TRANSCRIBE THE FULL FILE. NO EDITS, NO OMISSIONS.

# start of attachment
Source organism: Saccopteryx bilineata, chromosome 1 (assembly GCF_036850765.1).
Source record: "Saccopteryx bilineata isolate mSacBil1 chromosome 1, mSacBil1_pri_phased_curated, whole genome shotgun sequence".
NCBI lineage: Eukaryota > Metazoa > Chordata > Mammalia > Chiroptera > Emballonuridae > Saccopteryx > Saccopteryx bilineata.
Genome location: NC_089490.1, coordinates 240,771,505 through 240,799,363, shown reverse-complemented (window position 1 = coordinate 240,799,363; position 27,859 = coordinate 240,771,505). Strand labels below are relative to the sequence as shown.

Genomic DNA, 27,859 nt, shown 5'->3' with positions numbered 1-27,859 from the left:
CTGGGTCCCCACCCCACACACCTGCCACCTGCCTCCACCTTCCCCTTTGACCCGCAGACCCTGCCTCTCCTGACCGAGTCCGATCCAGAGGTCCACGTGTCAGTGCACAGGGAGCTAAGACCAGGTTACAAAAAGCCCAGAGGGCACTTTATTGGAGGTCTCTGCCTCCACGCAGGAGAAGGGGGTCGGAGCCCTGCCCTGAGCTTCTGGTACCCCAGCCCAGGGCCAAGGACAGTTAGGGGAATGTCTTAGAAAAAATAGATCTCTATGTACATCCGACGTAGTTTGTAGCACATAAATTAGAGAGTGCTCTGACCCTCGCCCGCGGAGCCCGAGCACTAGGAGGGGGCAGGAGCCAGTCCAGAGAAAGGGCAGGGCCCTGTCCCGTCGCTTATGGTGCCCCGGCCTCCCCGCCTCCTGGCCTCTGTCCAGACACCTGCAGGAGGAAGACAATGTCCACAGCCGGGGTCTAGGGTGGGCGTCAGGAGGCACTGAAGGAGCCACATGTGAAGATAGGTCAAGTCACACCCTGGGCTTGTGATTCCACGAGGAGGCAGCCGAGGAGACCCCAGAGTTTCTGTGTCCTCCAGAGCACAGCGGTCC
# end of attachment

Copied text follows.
Source organism: Saccopteryx bilineata, chromosome 1 (assembly GCF_036850765.1).
Source record: "Saccopteryx bilineata isolate mSacBil1 chromosome 1, mSacBil1_pri_phased_curated, whole genome shotgun sequence".
NCBI lineage: Eukaryota > Metazoa > Chordata > Mammalia > Chiroptera > Emballonuridae > Saccopteryx > Saccopteryx bilineata.
Genome location: NC_089490.1, coordinates 240,771,505 through 240,799,363, shown reverse-complemented (window position 1 = coordinate 240,799,363; position 27,859 = coordinate 240,771,505). Strand labels below are relative to the sequence as shown.

Genomic DNA, 27,859 nt, shown 5'->3' with positions numbered 1-27,859 from the left:
CTGGGTCCCCACCCCACACACCTGCCACCTGCCTCCACCTTCCCCTTTGACCCGCAGACCCTGCCTCTCCTGACCGAGTCCGATCCAGAGGTCCACGTGTCAGTGCACAGGGAGCTAAGACCAGGTTACAAAAAGCCCAGAGGGCACTTTATTGGAGGTCTCTGCCTCCACGCAGGAGAAGGGGGTCGGAGCCCTGCCCTGAGCTTCTGGTACCCCAGCCCAGGGCCAAGGACAGTTAGGGGAATGTCTTAGAAAAAATAGATCTCTATGTACATCCGACGTAGTTTGTAGCACATAAATTAGAGAGTGCTCTGACCCTCGCCCGCGGAGCCCGAGCACTAGGAGGGGGCAGGAGCCAGTCCAGAGAAAGGGCAGGGCCCTGTCCCGTCGCTTATGGTGCCCCGGCCTCCCCGCCTCCTGGCCTCTGTCCAGACACCTGCAGGAGGAAGACAATGTCCACAGCCGGGGTCTAGGGTGGGCGTCAGGAGGCACTGAAGGAGCCACATGTGAAGATAGGTCAAGTCACACCCTGGGCTTGTGATTCCACGAGGAGGCAGCCGAGGAGACCCCAGAGTTTCTGTGTCCTCCAGAGCACAGCGGTCC